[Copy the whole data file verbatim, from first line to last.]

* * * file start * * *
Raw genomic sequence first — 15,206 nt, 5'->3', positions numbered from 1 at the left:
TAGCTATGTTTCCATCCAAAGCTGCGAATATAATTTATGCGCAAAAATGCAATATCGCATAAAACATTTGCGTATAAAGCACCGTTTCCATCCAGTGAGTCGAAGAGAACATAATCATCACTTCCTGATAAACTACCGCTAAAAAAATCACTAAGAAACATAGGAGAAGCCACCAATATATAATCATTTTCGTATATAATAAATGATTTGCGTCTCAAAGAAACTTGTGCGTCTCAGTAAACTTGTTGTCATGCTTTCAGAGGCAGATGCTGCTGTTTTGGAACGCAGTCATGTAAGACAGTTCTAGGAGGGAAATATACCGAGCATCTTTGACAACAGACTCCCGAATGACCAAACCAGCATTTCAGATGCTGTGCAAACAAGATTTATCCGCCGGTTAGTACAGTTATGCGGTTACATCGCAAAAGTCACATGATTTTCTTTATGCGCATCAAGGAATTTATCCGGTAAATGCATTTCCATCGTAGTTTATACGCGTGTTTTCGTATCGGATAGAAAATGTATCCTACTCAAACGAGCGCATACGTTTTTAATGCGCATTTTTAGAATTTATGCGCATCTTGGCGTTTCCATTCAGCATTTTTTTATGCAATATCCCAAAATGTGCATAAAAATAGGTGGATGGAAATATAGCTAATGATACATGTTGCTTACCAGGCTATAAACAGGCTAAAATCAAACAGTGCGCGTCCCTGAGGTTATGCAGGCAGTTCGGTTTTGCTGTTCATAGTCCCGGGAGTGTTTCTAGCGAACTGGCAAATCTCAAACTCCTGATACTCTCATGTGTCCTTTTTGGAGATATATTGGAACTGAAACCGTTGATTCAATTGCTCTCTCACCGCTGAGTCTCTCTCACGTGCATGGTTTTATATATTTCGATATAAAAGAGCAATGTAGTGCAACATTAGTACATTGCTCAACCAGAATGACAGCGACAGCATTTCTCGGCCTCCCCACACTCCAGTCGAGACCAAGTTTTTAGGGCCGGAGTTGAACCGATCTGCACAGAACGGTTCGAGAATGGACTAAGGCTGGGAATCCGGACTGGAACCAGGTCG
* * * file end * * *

Raw genomic sequence first — 15,206 nt, 5'->3', positions numbered from 1 at the left:
TAGCTATGTTTCCATCCAAAGCTGCGAATATAATTTATGCGCAAAAATGCAATATCGCATAAAACATTTGCGTATAAAGCACCGTTTCCATCCAGTGAGTCGAAGAGAACATAATCATCACTTCCTGATAAACTACCGCTAAAAAAATCACTAAGAAACATAGGAGAAGCCACCAATATATAATCATTTTCGTATATAATAAATGATTTGCGTCTCAAAGAAACTTGTGCGTCTCAGTAAACTTGTTGTCATGCTTTCAGAGGCAGATGCTGCTGTTTTGGAACGCAGTCATGTAAGACAGTTCTAGGAGGGAAATATACCGAGCATCTTTGACAACAGACTCCCGAATGACCAAACCAGCATTTCAGATGCTGTGCAAACAAGATTTATCCGCCGGTTAGTACAGTTATGCGGTTACATCGCAAAAGTCACATGATTTTCTTTATGCGCATCAAGGAATTTATCCGGTAAATGCATTTCCATCGTAGTTTATACGCGTGTTTTCGTATCGGATAGAAAATGTATCCTACTCAAACGAGCGCATACGTTTTTAATGCGCATTTTTAGAATTTATGCGCATCTTGGCGTTTCCATTCAGCATTTTTTTATGCAATATCCCAAAATGTGCATAAAAATAGGTGGATGGAAATATAGCTAATGATACATGTTGCTTACCAGGCTATAAACAGGCTAAAATCAAACAGTGCGCGTCCCTGAGGTTATGCAGGCAGTTCGGTTTTGCTGTTCATAGTCCCGGGAGTGTTTCTAGCGAACTGGCAAATCTCAAACTCCTGATACTCTCATGTGTCCTTTTTGGAGATATATTGGAACTGAAACCGTTGATTCAATTGCTCTCTCACCGCTGAGTCTCTCTCACGTGCATGGTTTTATATATTTCGATATAAAAGAGCAATGTAGTGCAACATTAGTACATTGCTCAACCAGAATGACAGCGACAGCATTTCTCGGCCTCCCCACACTCCAGTCGAGACCAAGTTTTTAGGGCCGGAGTTGAACCGATCTGCACAGAACGGTTCGAGAATGGACTAAGGCTGGGAATCCGGACTGGAACCAGGTCG